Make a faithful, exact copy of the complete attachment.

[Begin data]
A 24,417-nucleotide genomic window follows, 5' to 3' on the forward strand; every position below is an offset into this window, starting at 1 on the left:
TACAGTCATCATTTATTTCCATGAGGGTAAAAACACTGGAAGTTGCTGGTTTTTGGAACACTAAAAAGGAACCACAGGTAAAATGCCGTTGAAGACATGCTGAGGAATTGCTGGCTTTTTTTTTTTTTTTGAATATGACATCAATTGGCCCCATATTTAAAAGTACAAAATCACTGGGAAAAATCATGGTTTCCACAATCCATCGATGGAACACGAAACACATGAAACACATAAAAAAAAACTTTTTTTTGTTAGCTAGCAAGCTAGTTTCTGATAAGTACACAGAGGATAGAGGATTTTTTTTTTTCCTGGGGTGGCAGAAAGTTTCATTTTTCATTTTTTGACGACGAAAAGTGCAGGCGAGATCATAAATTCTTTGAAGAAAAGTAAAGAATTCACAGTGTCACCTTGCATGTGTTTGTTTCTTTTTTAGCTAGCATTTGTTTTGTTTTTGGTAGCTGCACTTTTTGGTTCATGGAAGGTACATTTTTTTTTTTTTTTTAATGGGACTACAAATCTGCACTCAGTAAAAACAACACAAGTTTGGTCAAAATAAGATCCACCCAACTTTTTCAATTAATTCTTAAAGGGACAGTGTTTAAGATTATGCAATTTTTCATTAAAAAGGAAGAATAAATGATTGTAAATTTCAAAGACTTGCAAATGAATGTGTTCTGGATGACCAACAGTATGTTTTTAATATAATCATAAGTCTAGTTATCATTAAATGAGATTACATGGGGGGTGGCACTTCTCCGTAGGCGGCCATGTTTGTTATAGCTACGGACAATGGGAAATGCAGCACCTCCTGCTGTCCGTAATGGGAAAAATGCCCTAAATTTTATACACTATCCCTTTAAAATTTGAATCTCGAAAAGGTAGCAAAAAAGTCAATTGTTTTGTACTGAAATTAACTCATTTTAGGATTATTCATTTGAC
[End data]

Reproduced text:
A 24,417-nucleotide genomic window follows, 5' to 3' on the forward strand; every position below is an offset into this window, starting at 1 on the left:
TACAGTCATCATTTATTTCCATGAGGGTAAAAACACTGGAAGTTGCTGGTTTTTGGAACACTAAAAAGGAACCACAGGTAAAATGCCGTTGAAGACATGCTGAGGAATTGCTGGCTTTTTTTTTTTTTTTGAATATGACATCAATTGGCCCCATATTTAAAAGTACAAAATCACTGGGAAAAATCATGGTTTCCACAATCCATCGATGGAACACGAAACACATGAAACACATAAAAAAAAACTTTTTTTTGTTAGCTAGCAAGCTAGTTTCTGATAAGTACACAGAGGATAGAGGATTTTTTTTTTTCCTGGGGTGGCAGAAAGTTTCATTTTTCATTTTTTGACGACGAAAAGTGCAGGCGAGATCATAAATTCTTTGAAGAAAAGTAAAGAATTCACAGTGTCACCTTGCATGTGTTTGTTTCTTTTTTAGCTAGCATTTGTTTTGTTTTTGGTAGCTGCACTTTTTGGTTCATGGAAGGTACATTTTTTTTTTTTTTTTAATGGGACTACAAATCTGCACTCAGTAAAAACAACACAAGTTTGGTCAAAATAAGATCCACCCAACTTTTTCAATTAATTCTTAAAGGGACAGTGTTTAAGATTATGCAATTTTTCATTAAAAAGGAAGAATAAATGATTGTAAATTTCAAAGACTTGCAAATGAATGTGTTCTGGATGACCAACAGTATGTTTTTAATATAATCATAAGTCTAGTTATCATTAAATGAGATTACATGGGGGGTGGCACTTCTCCGTAGGCGGCCATGTTTGTTATAGCTACGGACAATGGGAAATGCAGCACCTCCTGCTGTCCGTAATGGGAAAAATGCCCTAAATTTTATACACTATCCCTTTAAAATTTGAATCTCGAAAAGGTAGCAAAAAAGTCAATTGTTTTGTACTGAAATTAACTCATTTTAGGATTATTCATTTGAC